By Sue Perbody
When a child is diagnosed with cancer it is never something easy to digest. However, during this delicate time it is important for a parent to remain emotionally and psychically healthy for their child especially as they undergo treatments. The child is not the only one affected by this diagnosis. Here are four tips
to lighten the burden during this challenging time.
Asking for Support
Do not keep it bottled up inside and hide it from your friends and extended family. Once they know, most want to help you in whatever way they can or stay informed. There are plenty of different sites you can use to keep family and friends updated. It’s good to have a community of support. Visit the American Cancer Society’s website for treatment and support options near you, www.cancer.org/treatment
Asking for help
Sometimes we get so down waiting in limbo for the child’s results. You may not want to talk to your
family or friends, but you should talk to someone. There is no shame in seeking out a professional to
talk to whether it is for your child or for any member of the family affected by the diagnosis.
Keep a healthy relationship
It is easy to feel defeated. Your child may be weak from another treatment and you feel like there is nothing you can do. There is something you can do though. Talk to them, keep your relationship with them strong. Let them know they are not in this fight alone. They most likely will miss out on a lot of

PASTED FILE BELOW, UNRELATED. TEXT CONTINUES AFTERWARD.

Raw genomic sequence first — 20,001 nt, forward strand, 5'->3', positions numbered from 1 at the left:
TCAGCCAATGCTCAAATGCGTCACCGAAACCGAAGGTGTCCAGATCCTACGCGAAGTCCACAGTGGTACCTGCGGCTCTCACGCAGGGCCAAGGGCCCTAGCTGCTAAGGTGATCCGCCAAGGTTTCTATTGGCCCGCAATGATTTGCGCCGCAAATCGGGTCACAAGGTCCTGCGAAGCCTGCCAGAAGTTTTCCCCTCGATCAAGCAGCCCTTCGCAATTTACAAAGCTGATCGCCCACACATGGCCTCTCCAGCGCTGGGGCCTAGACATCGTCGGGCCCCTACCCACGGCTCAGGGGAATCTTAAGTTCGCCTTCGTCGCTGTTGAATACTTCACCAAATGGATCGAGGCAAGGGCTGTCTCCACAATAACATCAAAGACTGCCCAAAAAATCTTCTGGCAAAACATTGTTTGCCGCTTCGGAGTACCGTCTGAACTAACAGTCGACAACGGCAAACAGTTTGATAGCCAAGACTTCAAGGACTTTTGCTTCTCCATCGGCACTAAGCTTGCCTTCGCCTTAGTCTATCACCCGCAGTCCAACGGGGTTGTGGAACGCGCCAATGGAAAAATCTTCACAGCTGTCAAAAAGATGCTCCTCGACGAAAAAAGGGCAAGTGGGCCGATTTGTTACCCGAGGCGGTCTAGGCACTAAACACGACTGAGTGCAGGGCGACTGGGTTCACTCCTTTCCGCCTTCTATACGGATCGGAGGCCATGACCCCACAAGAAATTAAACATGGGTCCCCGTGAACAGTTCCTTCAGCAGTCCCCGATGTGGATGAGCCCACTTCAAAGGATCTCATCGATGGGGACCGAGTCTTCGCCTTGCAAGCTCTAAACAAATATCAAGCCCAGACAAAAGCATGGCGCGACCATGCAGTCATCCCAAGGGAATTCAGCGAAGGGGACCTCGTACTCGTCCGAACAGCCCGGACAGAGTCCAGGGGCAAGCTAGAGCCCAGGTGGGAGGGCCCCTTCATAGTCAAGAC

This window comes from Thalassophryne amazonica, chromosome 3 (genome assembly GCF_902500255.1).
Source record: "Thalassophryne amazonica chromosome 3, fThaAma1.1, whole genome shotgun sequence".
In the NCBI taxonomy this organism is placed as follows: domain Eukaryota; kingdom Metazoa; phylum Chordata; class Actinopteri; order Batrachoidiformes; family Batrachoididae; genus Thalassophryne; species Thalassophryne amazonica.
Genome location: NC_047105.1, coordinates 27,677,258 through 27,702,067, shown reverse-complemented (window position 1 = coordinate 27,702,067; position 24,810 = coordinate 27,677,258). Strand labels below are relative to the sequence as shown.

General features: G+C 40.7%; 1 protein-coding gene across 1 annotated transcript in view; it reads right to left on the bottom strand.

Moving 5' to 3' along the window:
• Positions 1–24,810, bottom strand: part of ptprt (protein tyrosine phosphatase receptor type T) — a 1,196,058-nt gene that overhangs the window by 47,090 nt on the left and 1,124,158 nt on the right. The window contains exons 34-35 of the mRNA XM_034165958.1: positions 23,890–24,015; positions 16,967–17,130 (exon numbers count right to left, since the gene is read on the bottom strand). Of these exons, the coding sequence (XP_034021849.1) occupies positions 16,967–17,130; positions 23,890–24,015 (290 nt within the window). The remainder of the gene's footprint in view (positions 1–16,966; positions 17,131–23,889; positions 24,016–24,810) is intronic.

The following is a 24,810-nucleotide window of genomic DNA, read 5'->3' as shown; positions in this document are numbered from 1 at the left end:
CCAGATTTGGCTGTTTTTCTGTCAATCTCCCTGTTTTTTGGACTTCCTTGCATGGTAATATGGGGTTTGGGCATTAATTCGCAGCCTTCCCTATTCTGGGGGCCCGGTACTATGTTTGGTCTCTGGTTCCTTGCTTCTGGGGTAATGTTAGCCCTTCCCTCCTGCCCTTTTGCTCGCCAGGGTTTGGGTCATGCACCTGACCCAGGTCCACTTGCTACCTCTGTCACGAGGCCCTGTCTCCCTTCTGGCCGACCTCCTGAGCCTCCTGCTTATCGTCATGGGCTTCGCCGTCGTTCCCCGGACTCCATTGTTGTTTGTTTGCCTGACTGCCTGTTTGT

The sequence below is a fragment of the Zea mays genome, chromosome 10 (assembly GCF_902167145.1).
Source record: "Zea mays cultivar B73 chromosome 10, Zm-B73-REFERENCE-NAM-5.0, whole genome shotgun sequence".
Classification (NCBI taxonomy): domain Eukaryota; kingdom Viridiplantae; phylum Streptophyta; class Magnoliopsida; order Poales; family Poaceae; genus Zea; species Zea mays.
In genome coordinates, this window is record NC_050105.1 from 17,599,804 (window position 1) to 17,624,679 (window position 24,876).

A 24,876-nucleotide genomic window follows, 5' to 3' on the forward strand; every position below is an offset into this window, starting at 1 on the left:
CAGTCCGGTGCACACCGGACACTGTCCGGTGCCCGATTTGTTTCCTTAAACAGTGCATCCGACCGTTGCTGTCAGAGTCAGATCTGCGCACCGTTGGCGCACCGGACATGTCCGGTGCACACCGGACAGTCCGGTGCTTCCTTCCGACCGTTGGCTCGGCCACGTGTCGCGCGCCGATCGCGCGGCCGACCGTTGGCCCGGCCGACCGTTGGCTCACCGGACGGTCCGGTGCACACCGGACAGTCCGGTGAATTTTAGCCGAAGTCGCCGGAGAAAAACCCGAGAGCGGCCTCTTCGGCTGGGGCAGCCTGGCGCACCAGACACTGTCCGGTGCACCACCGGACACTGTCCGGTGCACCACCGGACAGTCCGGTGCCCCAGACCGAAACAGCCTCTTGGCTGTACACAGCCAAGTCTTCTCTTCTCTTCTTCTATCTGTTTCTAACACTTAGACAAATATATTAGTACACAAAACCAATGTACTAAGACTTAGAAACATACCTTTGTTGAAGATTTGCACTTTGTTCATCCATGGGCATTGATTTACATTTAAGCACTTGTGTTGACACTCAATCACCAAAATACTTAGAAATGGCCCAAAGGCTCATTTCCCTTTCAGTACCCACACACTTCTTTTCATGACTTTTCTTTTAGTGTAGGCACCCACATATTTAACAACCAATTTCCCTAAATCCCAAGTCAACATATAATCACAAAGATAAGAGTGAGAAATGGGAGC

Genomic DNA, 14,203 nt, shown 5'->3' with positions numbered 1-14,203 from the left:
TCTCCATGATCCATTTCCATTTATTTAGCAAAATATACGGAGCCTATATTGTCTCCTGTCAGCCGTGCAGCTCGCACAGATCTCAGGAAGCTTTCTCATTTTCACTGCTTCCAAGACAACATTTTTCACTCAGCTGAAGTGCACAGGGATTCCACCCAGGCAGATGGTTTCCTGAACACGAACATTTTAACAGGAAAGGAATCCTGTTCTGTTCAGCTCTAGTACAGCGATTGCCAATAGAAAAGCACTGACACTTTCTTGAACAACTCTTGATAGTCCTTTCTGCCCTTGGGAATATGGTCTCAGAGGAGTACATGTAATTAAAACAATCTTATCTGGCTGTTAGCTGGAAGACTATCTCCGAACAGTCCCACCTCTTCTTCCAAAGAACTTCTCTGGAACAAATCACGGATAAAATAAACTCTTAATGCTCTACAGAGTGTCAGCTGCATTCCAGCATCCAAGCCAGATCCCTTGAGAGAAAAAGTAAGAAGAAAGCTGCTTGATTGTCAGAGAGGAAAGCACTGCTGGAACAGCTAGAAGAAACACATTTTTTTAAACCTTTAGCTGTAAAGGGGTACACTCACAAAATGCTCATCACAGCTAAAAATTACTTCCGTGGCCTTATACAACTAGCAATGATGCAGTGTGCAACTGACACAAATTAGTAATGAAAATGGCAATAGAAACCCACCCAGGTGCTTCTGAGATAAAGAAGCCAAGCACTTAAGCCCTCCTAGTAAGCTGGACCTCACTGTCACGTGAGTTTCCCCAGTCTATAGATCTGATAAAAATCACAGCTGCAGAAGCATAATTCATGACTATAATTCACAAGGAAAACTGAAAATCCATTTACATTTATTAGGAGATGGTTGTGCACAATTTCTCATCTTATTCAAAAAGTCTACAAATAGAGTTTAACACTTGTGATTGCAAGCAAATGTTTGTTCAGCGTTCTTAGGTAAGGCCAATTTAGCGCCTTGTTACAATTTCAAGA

things children tend to enjoy when they are young. Make them aware that no matter what you will always be there for them.
When a child is diagnosed with cancer they will often go through treatment that may cause their appearance to change. However, children tend to be more self conscious. Make sure it is conveyed to them, that they are beautiful inside and out. If they want, there are businesses that specifically donate
hair for cancer patients. During this time is important to keep your child’s self-esteem up and make them feel like they can still do anything they want.
Cancer is a horrible disease. It is harder to bare when it affects the youth. The important thing to
remember is to stay strong, find a community that works best for you and your child. You want to make this difficult time as easy and comforting as you can for your child.